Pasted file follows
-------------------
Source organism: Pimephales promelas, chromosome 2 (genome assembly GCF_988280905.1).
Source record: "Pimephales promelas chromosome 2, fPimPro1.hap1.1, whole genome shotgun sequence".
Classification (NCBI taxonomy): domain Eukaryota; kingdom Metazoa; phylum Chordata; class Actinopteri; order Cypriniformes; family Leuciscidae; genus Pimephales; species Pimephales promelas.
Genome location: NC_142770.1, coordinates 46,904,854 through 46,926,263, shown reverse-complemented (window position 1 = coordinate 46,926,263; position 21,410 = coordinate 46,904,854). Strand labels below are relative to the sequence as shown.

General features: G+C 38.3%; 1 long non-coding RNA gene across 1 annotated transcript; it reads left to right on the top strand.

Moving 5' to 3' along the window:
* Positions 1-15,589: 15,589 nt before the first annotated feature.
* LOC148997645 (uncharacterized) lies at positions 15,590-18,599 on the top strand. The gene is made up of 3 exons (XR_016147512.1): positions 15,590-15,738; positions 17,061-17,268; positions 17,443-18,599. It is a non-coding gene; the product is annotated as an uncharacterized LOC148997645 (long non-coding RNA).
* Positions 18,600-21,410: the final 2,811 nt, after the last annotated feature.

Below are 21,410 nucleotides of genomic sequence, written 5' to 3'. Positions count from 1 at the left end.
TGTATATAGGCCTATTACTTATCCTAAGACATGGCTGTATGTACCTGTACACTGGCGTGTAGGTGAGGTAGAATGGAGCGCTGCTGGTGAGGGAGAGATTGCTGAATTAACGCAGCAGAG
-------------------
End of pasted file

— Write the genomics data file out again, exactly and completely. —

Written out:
Source organism: Pimephales promelas, chromosome 2 (genome assembly GCF_988280905.1).
Source record: "Pimephales promelas chromosome 2, fPimPro1.hap1.1, whole genome shotgun sequence".
Classification (NCBI taxonomy): domain Eukaryota; kingdom Metazoa; phylum Chordata; class Actinopteri; order Cypriniformes; family Leuciscidae; genus Pimephales; species Pimephales promelas.
Genome location: NC_142770.1, coordinates 46,904,854 through 46,926,263, shown reverse-complemented (window position 1 = coordinate 46,926,263; position 21,410 = coordinate 46,904,854). Strand labels below are relative to the sequence as shown.

General features: G+C 38.3%; 1 long non-coding RNA gene across 1 annotated transcript; it reads left to right on the top strand.

Moving 5' to 3' along the window:
* Positions 1-15,589: 15,589 nt before the first annotated feature.
* LOC148997645 (uncharacterized) lies at positions 15,590-18,599 on the top strand. The gene is made up of 3 exons (XR_016147512.1): positions 15,590-15,738; positions 17,061-17,268; positions 17,443-18,599. It is a non-coding gene; the product is annotated as an uncharacterized LOC148997645 (long non-coding RNA).
* Positions 18,600-21,410: the final 2,811 nt, after the last annotated feature.

Below are 21,410 nucleotides of genomic sequence, written 5' to 3'. Positions count from 1 at the left end.
TGTATATAGGCCTATTACTTATCCTAAGACATGGCTGTATGTACCTGTACACTGGCGTGTAGGTGAGGTAGAATGGAGCGCTGCTGGTGAGGGAGAGATTGCTGAATTAACGCAGCAGAG